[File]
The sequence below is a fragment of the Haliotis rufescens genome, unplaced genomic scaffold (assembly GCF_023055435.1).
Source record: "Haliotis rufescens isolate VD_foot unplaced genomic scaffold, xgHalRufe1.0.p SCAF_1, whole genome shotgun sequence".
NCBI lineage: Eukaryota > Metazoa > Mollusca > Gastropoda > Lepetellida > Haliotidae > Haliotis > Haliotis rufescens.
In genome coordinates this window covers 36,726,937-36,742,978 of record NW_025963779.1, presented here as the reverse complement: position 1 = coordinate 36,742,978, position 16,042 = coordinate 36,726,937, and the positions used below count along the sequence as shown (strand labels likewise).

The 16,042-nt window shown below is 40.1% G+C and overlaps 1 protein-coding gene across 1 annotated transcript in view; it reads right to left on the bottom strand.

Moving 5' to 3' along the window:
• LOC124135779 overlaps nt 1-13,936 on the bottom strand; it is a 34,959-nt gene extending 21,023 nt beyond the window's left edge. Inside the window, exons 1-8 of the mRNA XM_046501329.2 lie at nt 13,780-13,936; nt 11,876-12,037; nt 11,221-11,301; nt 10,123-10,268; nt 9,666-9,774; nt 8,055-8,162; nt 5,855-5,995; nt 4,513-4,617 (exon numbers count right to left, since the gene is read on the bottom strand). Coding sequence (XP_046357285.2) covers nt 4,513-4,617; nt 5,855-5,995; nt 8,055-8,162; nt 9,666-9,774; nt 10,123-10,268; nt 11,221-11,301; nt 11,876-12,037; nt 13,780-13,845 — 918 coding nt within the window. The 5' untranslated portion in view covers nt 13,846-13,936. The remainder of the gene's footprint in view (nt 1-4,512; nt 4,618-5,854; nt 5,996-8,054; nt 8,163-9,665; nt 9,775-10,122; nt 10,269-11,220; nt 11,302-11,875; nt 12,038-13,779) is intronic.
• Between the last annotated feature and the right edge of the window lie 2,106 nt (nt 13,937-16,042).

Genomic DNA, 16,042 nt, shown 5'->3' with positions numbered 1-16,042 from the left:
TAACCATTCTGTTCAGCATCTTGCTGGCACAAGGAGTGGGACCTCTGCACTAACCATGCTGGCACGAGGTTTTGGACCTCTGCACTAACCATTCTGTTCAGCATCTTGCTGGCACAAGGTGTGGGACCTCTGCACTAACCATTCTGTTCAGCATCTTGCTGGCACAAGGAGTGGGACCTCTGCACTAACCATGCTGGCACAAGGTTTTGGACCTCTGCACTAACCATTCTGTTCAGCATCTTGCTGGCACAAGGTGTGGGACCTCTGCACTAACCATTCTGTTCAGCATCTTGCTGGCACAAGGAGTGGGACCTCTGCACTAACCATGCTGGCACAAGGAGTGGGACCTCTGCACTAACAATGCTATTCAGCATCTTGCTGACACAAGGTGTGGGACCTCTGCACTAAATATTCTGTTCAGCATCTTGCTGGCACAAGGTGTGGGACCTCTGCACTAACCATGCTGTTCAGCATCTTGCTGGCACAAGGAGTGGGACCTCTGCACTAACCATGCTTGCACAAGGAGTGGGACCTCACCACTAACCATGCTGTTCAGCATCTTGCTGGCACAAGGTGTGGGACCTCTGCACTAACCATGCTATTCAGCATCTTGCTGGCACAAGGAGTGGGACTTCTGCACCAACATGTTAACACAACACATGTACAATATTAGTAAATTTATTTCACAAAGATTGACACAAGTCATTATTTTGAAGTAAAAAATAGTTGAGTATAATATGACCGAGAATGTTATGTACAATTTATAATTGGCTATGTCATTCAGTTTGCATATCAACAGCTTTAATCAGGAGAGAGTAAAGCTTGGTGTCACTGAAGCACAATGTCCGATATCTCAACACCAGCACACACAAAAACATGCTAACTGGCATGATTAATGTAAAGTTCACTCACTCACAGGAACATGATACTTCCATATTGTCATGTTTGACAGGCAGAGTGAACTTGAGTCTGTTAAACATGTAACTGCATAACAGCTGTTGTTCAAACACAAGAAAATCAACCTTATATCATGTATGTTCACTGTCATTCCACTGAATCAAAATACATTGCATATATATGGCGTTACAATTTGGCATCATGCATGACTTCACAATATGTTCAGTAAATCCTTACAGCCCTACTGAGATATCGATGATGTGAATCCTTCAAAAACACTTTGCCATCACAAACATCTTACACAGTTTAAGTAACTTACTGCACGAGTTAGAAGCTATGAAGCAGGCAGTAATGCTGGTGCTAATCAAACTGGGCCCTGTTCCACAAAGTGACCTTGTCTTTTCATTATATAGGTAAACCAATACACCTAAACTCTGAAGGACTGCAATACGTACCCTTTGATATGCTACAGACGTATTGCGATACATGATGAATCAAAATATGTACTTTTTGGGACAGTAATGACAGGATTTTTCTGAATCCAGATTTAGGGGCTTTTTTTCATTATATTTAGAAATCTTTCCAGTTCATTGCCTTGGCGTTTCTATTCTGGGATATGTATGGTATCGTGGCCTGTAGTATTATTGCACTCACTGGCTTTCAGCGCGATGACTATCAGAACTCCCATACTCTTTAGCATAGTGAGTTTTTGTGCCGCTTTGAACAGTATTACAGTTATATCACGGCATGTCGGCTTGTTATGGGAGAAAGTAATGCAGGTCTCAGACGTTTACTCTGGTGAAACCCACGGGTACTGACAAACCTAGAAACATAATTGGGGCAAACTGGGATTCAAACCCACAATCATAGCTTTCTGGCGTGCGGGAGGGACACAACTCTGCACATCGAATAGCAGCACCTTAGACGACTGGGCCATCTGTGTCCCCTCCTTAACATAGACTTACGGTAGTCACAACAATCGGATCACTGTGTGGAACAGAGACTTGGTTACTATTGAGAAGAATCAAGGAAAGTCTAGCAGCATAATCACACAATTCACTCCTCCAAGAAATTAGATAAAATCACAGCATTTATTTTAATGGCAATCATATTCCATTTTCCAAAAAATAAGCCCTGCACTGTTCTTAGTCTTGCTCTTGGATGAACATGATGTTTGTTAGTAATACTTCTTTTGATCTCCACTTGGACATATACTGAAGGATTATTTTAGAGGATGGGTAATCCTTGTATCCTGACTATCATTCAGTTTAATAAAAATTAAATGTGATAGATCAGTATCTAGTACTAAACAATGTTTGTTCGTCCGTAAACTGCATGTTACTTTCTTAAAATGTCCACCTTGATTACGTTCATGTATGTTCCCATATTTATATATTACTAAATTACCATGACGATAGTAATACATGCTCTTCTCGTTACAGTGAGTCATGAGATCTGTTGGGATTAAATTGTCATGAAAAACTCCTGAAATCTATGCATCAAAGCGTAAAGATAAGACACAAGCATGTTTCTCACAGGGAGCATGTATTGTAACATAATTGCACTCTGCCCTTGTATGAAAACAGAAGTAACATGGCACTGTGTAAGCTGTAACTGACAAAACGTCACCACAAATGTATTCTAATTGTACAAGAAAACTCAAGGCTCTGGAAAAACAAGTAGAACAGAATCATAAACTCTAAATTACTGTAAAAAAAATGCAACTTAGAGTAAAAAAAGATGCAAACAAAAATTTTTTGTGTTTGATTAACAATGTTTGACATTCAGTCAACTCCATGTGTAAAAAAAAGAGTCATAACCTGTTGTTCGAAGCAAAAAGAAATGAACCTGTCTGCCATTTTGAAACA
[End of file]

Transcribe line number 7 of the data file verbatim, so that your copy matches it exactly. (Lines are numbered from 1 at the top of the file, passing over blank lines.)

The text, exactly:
• LOC124135779 overlaps nt 1-13,936 on the bottom strand; it is a 34,959-nt gene extending 21,023 nt beyond the window's left edge. Inside the window, exons 1-8 of the mRNA XM_046501329.2 lie at nt 13,780-13,936; nt 11,876-12,037; nt 11,221-11,301; nt 10,123-10,268; nt 9,666-9,774; nt 8,055-8,162; nt 5,855-5,995; nt 4,513-4,617 (exon numbers count right to left, since the gene is read on the bottom strand). Coding sequence (XP_046357285.2) covers nt 4,513-4,617; nt 5,855-5,995; nt 8,055-8,162; nt 9,666-9,774; nt 10,123-10,268; nt 11,221-11,301; nt 11,876-12,037; nt 13,780-13,845 — 918 coding nt within the window. The 5' untranslated portion in view covers nt 13,846-13,936. The remainder of the gene's footprint in view (nt 1-4,512; nt 4,618-5,854; nt 5,996-8,054; nt 8,163-9,665; nt 9,775-10,122; nt 10,269-11,220; nt 11,302-11,875; nt 12,038-13,779) is intronic.